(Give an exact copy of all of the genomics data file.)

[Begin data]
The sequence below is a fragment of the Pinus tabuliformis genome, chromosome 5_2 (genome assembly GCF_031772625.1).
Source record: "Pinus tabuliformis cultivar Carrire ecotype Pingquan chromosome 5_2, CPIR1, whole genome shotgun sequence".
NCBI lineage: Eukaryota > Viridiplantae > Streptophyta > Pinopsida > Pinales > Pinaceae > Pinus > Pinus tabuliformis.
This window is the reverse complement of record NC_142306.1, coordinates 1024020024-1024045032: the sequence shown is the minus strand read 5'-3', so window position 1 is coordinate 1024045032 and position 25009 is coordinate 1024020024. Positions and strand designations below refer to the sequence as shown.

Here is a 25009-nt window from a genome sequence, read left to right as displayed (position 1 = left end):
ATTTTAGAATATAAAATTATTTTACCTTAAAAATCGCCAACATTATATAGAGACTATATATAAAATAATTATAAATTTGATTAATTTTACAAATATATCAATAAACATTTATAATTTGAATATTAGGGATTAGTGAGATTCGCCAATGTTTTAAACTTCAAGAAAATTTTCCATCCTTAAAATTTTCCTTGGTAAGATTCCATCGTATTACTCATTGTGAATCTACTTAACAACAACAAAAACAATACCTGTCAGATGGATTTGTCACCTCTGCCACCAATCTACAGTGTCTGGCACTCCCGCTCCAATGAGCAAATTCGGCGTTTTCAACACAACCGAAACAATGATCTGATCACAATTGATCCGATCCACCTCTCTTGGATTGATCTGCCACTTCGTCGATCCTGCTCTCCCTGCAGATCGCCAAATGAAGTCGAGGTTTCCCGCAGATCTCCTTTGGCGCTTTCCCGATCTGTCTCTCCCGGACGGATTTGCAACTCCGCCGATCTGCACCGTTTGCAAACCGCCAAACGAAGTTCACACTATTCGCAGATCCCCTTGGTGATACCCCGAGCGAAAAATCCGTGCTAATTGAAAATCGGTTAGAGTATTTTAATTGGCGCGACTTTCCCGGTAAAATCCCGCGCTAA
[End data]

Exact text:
The sequence below is a fragment of the Pinus tabuliformis genome, chromosome 5_2 (genome assembly GCF_031772625.1).
Source record: "Pinus tabuliformis cultivar Carrire ecotype Pingquan chromosome 5_2, CPIR1, whole genome shotgun sequence".
NCBI lineage: Eukaryota > Viridiplantae > Streptophyta > Pinopsida > Pinales > Pinaceae > Pinus > Pinus tabuliformis.
This window is the reverse complement of record NC_142306.1, coordinates 1024020024-1024045032: the sequence shown is the minus strand read 5'-3', so window position 1 is coordinate 1024045032 and position 25009 is coordinate 1024020024. Positions and strand designations below refer to the sequence as shown.

Here is a 25009-nt window from a genome sequence, read left to right as displayed (position 1 = left end):
ATTTTAGAATATAAAATTATTTTACCTTAAAAATCGCCAACATTATATAGAGACTATATATAAAATAATTATAAATTTGATTAATTTTACAAATATATCAATAAACATTTATAATTTGAATATTAGGGATTAGTGAGATTCGCCAATGTTTTAAACTTCAAGAAAATTTTCCATCCTTAAAATTTTCCTTGGTAAGATTCCATCGTATTACTCATTGTGAATCTACTTAACAACAACAAAAACAATACCTGTCAGATGGATTTGTCACCTCTGCCACCAATCTACAGTGTCTGGCACTCCCGCTCCAATGAGCAAATTCGGCGTTTTCAACACAACCGAAACAATGATCTGATCACAATTGATCCGATCCACCTCTCTTGGATTGATCTGCCACTTCGTCGATCCTGCTCTCCCTGCAGATCGCCAAATGAAGTCGAGGTTTCCCGCAGATCTCCTTTGGCGCTTTCCCGATCTGTCTCTCCCGGACGGATTTGCAACTCCGCCGATCTGCACCGTTTGCAAACCGCCAAACGAAGTTCACACTATTCGCAGATCCCCTTGGTGATACCCCGAGCGAAAAATCCGTGCTAATTGAAAATCGGTTAGAGTATTTTAATTGGCGCGACTTTCCCGGTAAAATCCCGCGCTAA